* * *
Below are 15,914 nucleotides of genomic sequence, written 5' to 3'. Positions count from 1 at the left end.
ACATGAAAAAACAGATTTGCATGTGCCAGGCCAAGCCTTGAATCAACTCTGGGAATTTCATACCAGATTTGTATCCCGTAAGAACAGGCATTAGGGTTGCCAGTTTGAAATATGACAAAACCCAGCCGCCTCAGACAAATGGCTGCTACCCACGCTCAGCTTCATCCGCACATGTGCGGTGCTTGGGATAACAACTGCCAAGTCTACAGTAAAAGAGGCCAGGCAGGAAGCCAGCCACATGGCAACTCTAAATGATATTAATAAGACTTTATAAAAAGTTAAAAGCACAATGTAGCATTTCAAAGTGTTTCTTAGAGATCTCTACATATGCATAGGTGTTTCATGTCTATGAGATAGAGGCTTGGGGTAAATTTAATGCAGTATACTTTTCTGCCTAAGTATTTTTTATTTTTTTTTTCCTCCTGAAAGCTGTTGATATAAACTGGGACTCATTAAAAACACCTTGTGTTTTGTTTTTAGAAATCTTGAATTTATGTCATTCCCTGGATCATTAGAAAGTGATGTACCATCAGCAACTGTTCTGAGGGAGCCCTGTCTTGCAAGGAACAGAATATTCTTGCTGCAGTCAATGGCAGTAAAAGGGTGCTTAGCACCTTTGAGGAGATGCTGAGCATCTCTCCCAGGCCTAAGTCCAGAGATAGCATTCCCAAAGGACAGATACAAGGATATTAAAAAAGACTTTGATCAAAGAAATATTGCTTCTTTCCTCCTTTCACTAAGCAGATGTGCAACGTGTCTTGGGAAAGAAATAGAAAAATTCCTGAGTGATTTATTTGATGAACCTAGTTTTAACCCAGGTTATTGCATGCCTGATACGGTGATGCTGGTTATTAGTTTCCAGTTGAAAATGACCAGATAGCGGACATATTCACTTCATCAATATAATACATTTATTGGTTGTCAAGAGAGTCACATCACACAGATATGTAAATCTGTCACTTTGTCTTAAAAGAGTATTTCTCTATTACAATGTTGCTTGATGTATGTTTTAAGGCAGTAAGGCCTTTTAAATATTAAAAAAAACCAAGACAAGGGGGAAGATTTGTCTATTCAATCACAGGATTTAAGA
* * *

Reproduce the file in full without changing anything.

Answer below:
Below are 15,914 nucleotides of genomic sequence, written 5' to 3'. Positions count from 1 at the left end.
ACATGAAAAAACAGATTTGCATGTGCCAGGCCAAGCCTTGAATCAACTCTGGGAATTTCATACCAGATTTGTATCCCGTAAGAACAGGCATTAGGGTTGCCAGTTTGAAATATGACAAAACCCAGCCGCCTCAGACAAATGGCTGCTACCCACGCTCAGCTTCATCCGCACATGTGCGGTGCTTGGGATAACAACTGCCAAGTCTACAGTAAAAGAGGCCAGGCAGGAAGCCAGCCACATGGCAACTCTAAATGATATTAATAAGACTTTATAAAAAGTTAAAAGCACAATGTAGCATTTCAAAGTGTTTCTTAGAGATCTCTACATATGCATAGGTGTTTCATGTCTATGAGATAGAGGCTTGGGGTAAATTTAATGCAGTATACTTTTCTGCCTAAGTATTTTTTATTTTTTTTTTCCTCCTGAAAGCTGTTGATATAAACTGGGACTCATTAAAAACACCTTGTGTTTTGTTTTTAGAAATCTTGAATTTATGTCATTCCCTGGATCATTAGAAAGTGATGTACCATCAGCAACTGTTCTGAGGGAGCCCTGTCTTGCAAGGAACAGAATATTCTTGCTGCAGTCAATGGCAGTAAAAGGGTGCTTAGCACCTTTGAGGAGATGCTGAGCATCTCTCCCAGGCCTAAGTCCAGAGATAGCATTCCCAAAGGACAGATACAAGGATATTAAAAAAGACTTTGATCAAAGAAATATTGCTTCTTTCCTCCTTTCACTAAGCAGATGTGCAACGTGTCTTGGGAAAGAAATAGAAAAATTCCTGAGTGATTTATTTGATGAACCTAGTTTTAACCCAGGTTATTGCATGCCTGATACGGTGATGCTGGTTATTAGTTTCCAGTTGAAAATGACCAGATAGCGGACATATTCACTTCATCAATATAATACATTTATTGGTTGTCAAGAGAGTCACATCACACAGATATGTAAATCTGTCACTTTGTCTTAAAAGAGTATTTCTCTATTACAATGTTGCTTGATGTATGTTTTAAGGCAGTAAGGCCTTTTAAATATTAAAAAAAACCAAGACAAGGGGGAAGATTTGTCTATTCAATCACAGGATTTAAGA